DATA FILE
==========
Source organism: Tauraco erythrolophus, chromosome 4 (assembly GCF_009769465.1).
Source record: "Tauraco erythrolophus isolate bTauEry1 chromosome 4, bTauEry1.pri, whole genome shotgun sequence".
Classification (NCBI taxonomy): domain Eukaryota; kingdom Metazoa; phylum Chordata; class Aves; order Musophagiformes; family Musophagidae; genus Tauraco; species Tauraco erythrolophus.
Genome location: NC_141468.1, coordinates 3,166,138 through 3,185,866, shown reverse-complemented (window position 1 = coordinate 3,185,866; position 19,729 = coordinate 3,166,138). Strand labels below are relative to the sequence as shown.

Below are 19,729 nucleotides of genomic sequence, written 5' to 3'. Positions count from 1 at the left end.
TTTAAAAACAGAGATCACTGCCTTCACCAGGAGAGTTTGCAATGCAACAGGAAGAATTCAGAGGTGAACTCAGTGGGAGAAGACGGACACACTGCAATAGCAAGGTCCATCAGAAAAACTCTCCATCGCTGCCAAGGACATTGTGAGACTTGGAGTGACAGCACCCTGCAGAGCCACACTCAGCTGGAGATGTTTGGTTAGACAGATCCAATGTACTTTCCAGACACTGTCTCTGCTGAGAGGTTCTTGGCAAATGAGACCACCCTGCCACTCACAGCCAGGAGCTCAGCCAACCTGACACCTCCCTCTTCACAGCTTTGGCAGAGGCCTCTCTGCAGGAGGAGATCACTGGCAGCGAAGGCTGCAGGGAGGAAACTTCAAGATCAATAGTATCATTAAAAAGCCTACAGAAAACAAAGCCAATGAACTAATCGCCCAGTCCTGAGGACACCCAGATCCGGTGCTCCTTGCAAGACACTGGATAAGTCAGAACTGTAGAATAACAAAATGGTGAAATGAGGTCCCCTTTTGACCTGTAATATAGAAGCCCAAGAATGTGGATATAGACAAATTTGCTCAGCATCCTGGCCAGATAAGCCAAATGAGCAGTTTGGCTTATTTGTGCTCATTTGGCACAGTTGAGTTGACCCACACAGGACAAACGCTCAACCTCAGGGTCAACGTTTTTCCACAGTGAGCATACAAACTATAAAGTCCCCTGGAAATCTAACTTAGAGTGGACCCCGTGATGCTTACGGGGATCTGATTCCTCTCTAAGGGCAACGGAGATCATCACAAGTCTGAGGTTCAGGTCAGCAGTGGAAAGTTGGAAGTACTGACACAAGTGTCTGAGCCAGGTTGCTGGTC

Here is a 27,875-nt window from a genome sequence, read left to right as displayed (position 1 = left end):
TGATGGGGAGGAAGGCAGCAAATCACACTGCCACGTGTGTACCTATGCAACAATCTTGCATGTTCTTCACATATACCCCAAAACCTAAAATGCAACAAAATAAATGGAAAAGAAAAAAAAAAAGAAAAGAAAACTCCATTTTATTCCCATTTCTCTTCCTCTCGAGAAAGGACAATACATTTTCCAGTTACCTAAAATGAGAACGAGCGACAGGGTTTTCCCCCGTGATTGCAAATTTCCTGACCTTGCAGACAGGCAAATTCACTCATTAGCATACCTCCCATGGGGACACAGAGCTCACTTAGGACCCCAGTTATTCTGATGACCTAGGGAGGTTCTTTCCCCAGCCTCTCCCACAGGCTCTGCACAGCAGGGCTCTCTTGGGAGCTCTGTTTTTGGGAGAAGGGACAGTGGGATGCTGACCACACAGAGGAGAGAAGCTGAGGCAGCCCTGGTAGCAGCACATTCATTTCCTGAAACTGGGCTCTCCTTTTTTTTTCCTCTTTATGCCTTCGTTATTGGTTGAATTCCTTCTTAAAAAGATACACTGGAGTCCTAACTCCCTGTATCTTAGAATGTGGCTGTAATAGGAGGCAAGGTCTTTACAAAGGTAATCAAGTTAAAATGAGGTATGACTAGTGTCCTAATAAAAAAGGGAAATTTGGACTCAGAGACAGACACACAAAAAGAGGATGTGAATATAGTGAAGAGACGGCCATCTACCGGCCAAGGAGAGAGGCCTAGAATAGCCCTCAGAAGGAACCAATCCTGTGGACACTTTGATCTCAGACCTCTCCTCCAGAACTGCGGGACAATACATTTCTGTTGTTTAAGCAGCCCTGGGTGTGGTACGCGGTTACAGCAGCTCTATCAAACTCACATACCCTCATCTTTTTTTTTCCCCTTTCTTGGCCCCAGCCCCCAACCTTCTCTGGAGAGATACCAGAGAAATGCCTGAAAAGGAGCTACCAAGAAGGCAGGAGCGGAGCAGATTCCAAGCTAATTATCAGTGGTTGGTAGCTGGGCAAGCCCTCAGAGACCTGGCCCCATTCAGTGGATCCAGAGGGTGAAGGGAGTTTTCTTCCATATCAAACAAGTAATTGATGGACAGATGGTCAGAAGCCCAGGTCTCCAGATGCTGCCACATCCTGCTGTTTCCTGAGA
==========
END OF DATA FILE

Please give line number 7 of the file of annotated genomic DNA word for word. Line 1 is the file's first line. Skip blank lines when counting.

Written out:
Here is a 27,875-nt window from a genome sequence, read left to right as displayed (position 1 = left end):